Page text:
May 13th-26th 2012
A busy fortnight, although I am not sure I like the word busy. Busy people are sometimes trying to avoid rather than confront problems in their lives in my experience."Usefully occupied" is a term I prefer! The weather improved abruptly during the period, switching from midwinter chilliness (15`C) on 21st to midsummer heat (27`C) on 23rd in little more than thirty-six hours.
Helped Mike Sanderson run a birdwatching course for the Othona Christian Community at Bradwell between 15th-17th - an enthusiastic and sociable bunch of people - and on the final day we visited Danbury Common to listen for Nightingales. We heard six in the end, most thumping away within a few feet of us without ever showing themselves, or giving only the fleetest of glimpses. It is a beautiful area, well managed by the National Trust, and there were also lots of Whitethroats, Chiffchaffs and Blackcaps in song along with a solitary Garden Warbler and at least three Cuckoos. Lunch was taken sitting in the sunshine on Toot Hill, Hitchcock Meadows EWT Reserve, where we were surrounded by Green-winged Orchids, Milkwort, Tormentil and a few late Heath Violets plus many more abundant species such as Common and Sheep's Sorrel, Bulbous Buttercup and Sticky Mouse-ear. There was a solitary Meadow Saxifrage in bloom inside one of the rabbit-proof enclosures while Lesser Calamint - not yet in flower - appeared to be thriving in another. Counted 655 spikes of Green-winged Orchid, a good showing after two dry springs when there were very few. A very pleasant time was had by all.
The BTO are organising a Nightingale Survey this year, a follow up to the last one in 1999, the aim being to plot changes in status and distribution since then. Results so far in Essex suggest that the population is now concentrated between Danbury and Colchester, with very few in the south and none at all in the NW, including Hatfield Forest. Counts in so far include 17 singing ♂♂ at Danbury Common and an impressive 42 at Fingringhoe Wick EWT Reserve, probably one of the highest concentrations in the country.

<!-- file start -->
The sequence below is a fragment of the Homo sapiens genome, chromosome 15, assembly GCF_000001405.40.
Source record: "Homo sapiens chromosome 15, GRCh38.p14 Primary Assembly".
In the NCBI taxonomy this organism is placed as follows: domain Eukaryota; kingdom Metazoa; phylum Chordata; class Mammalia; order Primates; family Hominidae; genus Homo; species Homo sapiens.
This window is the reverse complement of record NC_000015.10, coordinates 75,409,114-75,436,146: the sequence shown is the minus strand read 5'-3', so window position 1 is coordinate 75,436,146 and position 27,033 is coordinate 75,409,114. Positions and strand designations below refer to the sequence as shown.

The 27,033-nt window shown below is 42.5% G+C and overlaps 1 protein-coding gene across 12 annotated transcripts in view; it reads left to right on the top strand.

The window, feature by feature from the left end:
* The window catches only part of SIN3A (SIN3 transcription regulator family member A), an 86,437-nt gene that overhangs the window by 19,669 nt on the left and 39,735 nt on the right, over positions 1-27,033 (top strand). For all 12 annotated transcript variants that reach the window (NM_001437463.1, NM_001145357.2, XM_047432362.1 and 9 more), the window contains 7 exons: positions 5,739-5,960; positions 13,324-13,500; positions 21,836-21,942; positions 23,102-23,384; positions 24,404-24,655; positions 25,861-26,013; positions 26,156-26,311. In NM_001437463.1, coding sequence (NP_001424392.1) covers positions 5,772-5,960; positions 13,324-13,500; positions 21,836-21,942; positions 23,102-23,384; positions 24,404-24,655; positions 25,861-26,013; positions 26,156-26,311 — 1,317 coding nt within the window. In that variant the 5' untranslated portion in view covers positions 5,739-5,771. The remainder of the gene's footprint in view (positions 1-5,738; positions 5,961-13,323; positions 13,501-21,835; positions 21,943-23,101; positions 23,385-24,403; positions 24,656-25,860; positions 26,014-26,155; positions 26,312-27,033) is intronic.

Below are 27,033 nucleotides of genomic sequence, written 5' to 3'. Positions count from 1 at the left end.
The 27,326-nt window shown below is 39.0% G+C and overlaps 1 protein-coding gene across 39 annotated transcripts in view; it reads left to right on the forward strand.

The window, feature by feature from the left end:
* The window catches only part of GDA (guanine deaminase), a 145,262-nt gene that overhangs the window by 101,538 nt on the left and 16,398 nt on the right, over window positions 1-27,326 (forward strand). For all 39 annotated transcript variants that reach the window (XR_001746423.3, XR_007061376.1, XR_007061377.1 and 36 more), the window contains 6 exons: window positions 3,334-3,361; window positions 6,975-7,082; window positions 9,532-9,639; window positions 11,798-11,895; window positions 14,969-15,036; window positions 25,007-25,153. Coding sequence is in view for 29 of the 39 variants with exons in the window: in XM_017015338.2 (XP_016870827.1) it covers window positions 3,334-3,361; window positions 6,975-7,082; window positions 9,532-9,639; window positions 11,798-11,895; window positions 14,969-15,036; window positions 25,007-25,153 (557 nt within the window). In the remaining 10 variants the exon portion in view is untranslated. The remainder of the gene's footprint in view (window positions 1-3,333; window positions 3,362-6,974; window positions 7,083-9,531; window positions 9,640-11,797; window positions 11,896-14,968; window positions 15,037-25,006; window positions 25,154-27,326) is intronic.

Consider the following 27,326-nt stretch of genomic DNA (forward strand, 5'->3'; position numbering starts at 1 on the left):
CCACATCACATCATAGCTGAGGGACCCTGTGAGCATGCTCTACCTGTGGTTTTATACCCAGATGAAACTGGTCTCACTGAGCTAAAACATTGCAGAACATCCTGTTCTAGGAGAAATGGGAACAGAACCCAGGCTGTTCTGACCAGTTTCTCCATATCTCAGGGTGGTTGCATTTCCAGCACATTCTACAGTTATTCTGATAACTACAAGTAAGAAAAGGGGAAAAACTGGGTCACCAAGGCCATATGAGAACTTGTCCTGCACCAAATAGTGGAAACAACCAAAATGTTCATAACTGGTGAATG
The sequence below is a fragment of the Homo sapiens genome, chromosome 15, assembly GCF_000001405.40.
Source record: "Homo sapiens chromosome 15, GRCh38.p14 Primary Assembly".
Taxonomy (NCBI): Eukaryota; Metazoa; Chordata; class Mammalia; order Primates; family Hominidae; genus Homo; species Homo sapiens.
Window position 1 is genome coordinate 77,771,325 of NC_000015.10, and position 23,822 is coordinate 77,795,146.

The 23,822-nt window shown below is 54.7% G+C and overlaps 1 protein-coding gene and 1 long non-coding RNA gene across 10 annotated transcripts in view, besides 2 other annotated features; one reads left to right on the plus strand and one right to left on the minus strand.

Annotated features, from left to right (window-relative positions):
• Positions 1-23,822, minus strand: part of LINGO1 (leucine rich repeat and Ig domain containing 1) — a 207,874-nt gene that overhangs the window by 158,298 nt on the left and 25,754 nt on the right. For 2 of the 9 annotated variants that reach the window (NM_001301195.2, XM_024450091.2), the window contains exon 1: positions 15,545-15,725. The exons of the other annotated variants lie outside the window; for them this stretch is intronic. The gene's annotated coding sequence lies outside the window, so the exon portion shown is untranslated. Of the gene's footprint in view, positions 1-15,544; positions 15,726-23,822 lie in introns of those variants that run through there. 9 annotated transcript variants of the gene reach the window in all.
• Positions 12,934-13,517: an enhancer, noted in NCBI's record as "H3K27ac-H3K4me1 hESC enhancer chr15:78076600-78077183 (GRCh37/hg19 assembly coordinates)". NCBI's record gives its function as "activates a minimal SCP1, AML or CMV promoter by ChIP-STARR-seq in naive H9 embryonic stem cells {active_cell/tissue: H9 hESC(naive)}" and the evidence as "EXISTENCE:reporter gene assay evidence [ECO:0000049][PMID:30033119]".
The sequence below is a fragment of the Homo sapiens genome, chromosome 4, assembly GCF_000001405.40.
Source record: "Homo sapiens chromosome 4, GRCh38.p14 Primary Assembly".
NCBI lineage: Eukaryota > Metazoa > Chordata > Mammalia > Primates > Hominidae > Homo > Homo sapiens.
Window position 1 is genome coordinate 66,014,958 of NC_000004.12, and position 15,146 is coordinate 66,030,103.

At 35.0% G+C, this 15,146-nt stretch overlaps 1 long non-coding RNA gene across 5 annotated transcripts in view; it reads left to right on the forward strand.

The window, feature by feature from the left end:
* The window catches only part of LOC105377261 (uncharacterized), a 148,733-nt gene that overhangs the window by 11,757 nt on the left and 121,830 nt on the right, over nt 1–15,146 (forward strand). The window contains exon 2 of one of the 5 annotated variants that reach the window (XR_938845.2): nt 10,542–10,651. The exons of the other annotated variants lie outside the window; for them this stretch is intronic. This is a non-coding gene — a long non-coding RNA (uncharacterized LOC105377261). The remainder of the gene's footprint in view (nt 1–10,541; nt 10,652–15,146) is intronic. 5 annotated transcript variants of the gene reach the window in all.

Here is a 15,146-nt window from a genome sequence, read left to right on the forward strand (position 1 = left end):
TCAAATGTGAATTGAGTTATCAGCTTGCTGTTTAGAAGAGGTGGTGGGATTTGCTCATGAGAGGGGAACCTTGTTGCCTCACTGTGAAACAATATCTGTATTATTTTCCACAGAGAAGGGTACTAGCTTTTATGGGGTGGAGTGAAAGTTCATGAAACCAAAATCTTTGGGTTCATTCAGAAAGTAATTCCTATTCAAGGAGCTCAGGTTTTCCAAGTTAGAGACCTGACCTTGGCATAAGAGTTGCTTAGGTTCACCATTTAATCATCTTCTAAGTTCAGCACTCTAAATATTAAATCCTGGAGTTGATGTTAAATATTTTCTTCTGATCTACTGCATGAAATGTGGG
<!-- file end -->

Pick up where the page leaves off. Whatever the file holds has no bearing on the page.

The re-appearance of the sun after eight long weeks of cold and wet was balm for both body and soul. Not that I am one for sunbathing - I have always likened it to practicing for being dead - but it was good to discard the heavy coats and boots of winter and to feel that you were no longer encased in a suit of armour! Wildlife responded almost immediately to the sudden rise in temperature. There have even been a few moths in the garden trap during the past week instead of an occasional wasp, drowsy bumblebee and spider! Among them were a Puss Moth (only the second I have caught in the garden) and an Iron Prominent.
As in the case of Woolly Bears we used, as kids, to collect Puss Moth caterpillars and rear them at school. They were spectacular beasts, bright green with a brown 'saddle', and had an almost parrot-like face. They would rear up when disturbed and wave their two modified, whip-like back legs at you, and we of course were convinced they could sting us, handling them with great care! Alas, they are much less common nowadays. Another insect that fascinated us as children was the May Bug or Cockchafer, probably because their directional system when flying is of a very basic nature and they had a habit of crash landing on you on warm summer evenings.
After the spring we have experienced bliss can be defined as relaxing in the garden with a glass of wine and a good book to read. Holly Blues, Peacocks, Small Tortiseshells and Orange Tips have all put in an appearance during the past few days, bees are buzzing once more, and as dusk falls I am regularly entertained by a couple of Pipistrelles weaving erratically between sheds and shrubs, suddenly changing tack to pluck up an unsuspecting small tipulid fly or other insect from just above my head. Summer at last!
Victor Mildrew and Wrabness Rambles